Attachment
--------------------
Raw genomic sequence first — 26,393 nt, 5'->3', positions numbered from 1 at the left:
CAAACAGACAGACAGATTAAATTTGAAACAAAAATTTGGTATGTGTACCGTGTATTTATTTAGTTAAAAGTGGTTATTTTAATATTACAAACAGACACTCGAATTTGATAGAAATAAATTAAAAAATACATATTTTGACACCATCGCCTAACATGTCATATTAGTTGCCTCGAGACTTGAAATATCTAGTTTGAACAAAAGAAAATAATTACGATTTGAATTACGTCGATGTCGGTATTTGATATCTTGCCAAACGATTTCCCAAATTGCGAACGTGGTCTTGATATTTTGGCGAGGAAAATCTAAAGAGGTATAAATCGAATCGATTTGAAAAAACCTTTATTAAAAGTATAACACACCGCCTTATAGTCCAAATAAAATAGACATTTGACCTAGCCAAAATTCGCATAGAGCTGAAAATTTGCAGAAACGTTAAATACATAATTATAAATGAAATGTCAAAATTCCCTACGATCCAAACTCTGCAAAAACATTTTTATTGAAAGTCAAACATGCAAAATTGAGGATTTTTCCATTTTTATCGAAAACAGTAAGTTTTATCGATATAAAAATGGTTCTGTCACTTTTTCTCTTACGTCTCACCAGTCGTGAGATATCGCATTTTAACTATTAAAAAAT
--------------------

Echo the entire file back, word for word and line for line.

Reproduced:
Raw genomic sequence first — 26,393 nt, 5'->3', positions numbered from 1 at the left:
CAAACAGACAGACAGATTAAATTTGAAACAAAAATTTGGTATGTGTACCGTGTATTTATTTAGTTAAAAGTGGTTATTTTAATATTACAAACAGACACTCGAATTTGATAGAAATAAATTAAAAAATACATATTTTGACACCATCGCCTAACATGTCATATTAGTTGCCTCGAGACTTGAAATATCTAGTTTGAACAAAAGAAAATAATTACGATTTGAATTACGTCGATGTCGGTATTTGATATCTTGCCAAACGATTTCCCAAATTGCGAACGTGGTCTTGATATTTTGGCGAGGAAAATCTAAAGAGGTATAAATCGAATCGATTTGAAAAAACCTTTATTAAAAGTATAACACACCGCCTTATAGTCCAAATAAAATAGACATTTGACCTAGCCAAAATTCGCATAGAGCTGAAAATTTGCAGAAACGTTAAATACATAATTATAAATGAAATGTCAAAATTCCCTACGATCCAAACTCTGCAAAAACATTTTTATTGAAAGTCAAACATGCAAAATTGAGGATTTTTCCATTTTTATCGAAAACAGTAAGTTTTATCGATATAAAAATGGTTCTGTCACTTTTTCTCTTACGTCTCACCAGTCGTGAGATATCGCATTTTAACTATTAAAAAAT